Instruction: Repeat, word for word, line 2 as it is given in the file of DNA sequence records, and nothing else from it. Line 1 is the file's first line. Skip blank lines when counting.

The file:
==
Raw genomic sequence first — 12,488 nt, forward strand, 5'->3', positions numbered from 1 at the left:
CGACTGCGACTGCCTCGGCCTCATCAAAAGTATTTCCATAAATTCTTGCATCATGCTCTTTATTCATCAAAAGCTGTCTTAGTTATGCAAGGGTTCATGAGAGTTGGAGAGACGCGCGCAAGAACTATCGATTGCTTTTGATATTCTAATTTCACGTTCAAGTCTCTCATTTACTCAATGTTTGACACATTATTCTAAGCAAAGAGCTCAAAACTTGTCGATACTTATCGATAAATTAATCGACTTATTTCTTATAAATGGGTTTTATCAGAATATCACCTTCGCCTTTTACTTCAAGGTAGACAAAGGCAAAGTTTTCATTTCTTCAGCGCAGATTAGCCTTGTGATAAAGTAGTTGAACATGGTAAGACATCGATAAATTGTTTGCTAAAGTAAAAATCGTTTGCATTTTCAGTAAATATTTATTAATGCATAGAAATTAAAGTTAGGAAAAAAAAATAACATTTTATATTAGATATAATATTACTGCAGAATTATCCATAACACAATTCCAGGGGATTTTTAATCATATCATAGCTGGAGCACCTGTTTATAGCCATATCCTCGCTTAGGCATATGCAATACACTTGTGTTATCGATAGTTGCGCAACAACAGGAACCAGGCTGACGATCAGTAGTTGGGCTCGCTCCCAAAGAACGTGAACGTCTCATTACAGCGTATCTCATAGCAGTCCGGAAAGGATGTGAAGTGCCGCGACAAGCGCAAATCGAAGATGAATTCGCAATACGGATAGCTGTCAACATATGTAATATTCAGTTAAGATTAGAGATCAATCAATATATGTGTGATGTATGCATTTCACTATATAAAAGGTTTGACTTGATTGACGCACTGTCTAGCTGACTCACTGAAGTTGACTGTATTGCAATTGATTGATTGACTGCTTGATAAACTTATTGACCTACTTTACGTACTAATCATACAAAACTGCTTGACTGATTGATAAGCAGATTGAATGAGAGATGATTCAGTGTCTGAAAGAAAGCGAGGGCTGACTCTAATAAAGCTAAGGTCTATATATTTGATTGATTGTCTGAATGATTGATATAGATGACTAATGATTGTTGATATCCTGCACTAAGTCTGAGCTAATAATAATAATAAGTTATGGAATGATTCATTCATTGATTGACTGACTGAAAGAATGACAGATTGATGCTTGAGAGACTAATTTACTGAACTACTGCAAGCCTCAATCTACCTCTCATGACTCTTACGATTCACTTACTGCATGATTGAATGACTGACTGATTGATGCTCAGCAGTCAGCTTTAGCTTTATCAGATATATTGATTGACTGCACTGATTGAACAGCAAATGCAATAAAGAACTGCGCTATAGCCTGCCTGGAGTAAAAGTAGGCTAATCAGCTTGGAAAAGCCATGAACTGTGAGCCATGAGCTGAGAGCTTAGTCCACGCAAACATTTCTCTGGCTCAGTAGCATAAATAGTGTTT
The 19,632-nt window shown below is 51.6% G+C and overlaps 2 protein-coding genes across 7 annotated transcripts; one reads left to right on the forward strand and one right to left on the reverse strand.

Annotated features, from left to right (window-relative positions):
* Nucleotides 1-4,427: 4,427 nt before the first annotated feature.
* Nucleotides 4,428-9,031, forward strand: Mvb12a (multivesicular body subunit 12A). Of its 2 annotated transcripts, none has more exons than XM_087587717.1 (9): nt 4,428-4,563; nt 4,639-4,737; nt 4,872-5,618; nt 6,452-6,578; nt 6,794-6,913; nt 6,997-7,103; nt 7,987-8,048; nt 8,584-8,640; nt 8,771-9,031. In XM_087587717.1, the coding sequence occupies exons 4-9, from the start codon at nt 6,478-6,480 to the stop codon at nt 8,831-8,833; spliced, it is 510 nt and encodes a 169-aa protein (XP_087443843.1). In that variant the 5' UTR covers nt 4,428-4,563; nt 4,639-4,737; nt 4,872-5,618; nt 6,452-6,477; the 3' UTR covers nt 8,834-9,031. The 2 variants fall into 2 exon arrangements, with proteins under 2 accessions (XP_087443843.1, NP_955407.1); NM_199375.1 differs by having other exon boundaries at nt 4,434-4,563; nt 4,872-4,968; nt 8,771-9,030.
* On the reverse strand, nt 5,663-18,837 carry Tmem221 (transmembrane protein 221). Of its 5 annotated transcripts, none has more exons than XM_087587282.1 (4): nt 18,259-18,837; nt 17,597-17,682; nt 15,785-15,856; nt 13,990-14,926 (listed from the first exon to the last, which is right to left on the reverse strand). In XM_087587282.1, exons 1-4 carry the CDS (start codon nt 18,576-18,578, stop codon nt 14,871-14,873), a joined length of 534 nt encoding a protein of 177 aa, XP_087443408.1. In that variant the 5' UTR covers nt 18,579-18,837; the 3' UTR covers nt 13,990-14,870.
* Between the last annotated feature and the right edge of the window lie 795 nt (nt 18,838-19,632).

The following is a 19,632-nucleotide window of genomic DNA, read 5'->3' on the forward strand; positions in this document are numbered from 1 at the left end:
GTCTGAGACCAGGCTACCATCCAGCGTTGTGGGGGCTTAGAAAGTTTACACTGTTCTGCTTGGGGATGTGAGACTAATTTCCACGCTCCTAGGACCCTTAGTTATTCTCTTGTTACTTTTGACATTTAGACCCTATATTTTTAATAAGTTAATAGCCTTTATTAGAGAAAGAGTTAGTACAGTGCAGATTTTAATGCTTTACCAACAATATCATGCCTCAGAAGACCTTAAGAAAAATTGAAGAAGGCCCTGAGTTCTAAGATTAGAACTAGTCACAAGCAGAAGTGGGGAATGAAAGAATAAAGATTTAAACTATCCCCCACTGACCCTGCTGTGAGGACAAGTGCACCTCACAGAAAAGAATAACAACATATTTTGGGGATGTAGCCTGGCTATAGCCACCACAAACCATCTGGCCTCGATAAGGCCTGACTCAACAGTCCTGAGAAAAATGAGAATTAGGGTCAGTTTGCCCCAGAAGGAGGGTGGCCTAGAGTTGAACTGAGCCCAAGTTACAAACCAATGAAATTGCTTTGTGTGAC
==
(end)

CGACTGCGACTGCCTCGGCCTCATCAAAAGTATTTCCATAAATTCTTGCATCATGCTCTTTATTCATCAAAAGCTGTCTTAGTTATGCAAGGGTTCATGAGAGTTGGAGAGACGCGCGCAAGAACTATCGATTGCTTTTGATATTCTAATTTCACGTTCAAGTCTCTCATTTACTCAATGTTTGACACATTATTCTAAGCAAAGAGCTCAAAACTTGTCGATACTTATCGATAAATTAATCGACTTATTTCTTATAAATGGGTTTTATCAGAATATCACCTTCGCCTTTTACTTCAAGGTAGACAAAGGCAAAGTTTTCATTTCTTCAGCGCAGATTAGCCTTGTGATAAAGTAGTTGAACATGGTAAGACATCGATAAATTGTTTGCTAAAGTAAAAATCGTTTGCATTTTCAGTAAATATTTATTAATGCATAGAAATTAAAGTTAGGAAAAAAAAATAACATTTTATATTAGATATAATATTACTGCAGAATTATCCATAACACAATTCCAGGGGATTTTTAATCATATCATAGCTGGAGCACCTGTTTATAGCCATATCCTCGCTTAGGCATATGCAATACACTTGTGTTATCGATAGTTGCGCAACAACAGGAACCAGGCTGACGATCAGTAGTTGGGCTCGCTCCCAAAGAACGTGAACGTCTCATTACAGCGTATCTCATAGCAGTCCGGAAAGGATGTGAAGTGCCGCGACAAGCGCAAATCGAAGATGAATTCGCAATACGGATAGCTGTCAACATATGTAATATTCAGTTAAGATTAGAGATCAATCAATATATGTGTGATGTATGCATTTCACTATATAAAAGGTTTGACTTGATTGACGCACTGTCTAGCTGACTCACTGAAGTTGACTGTATTGCAATTGATTGATTGACTGCTTGATAAACTTATTGACCTACTTTACGTACTAATCATACAAAACTGCTTGACTGATTGATAAGCAGATTGAATGAGAGATGATTCAGTGTCTGAAAGAAAGCGAGGGCTGACTCTAATAAAGCTAAGGTCTATATATTTGATTGATTGTCTGAATGATTGATATAGATGACTAATGATTGTTGATATCCTGCACTAAGTCTGAGCTAATAATAATAATAAGTTATGGAATGATTCATTCATTGATTGACTGACTGAAAGAATGACAGATTGATGCTTGAGAGACTAATTTACTGAACTACTGCAAGCCTCAATCTACCTCTCATGACTCTTACGATTCACTTACTGCATGATTGAATGACTGACTGATTGATGCTCAGCAGTCAGCTTTAGCTTTATCAGATATATTGATTGACTGCACTGATTGAACAGCAAATGCAATAAAGAACTGCGCTATAGCCTGCCTGGAGTAAAAGTAGGCTAATCAGCTTGGAAAAGCCATGAACTGTGAGCCATGAGCTGAGAGCTTAGTCCACGCAAACATTTCTCTGGCTCAGTAGCATAAATAGTGTTT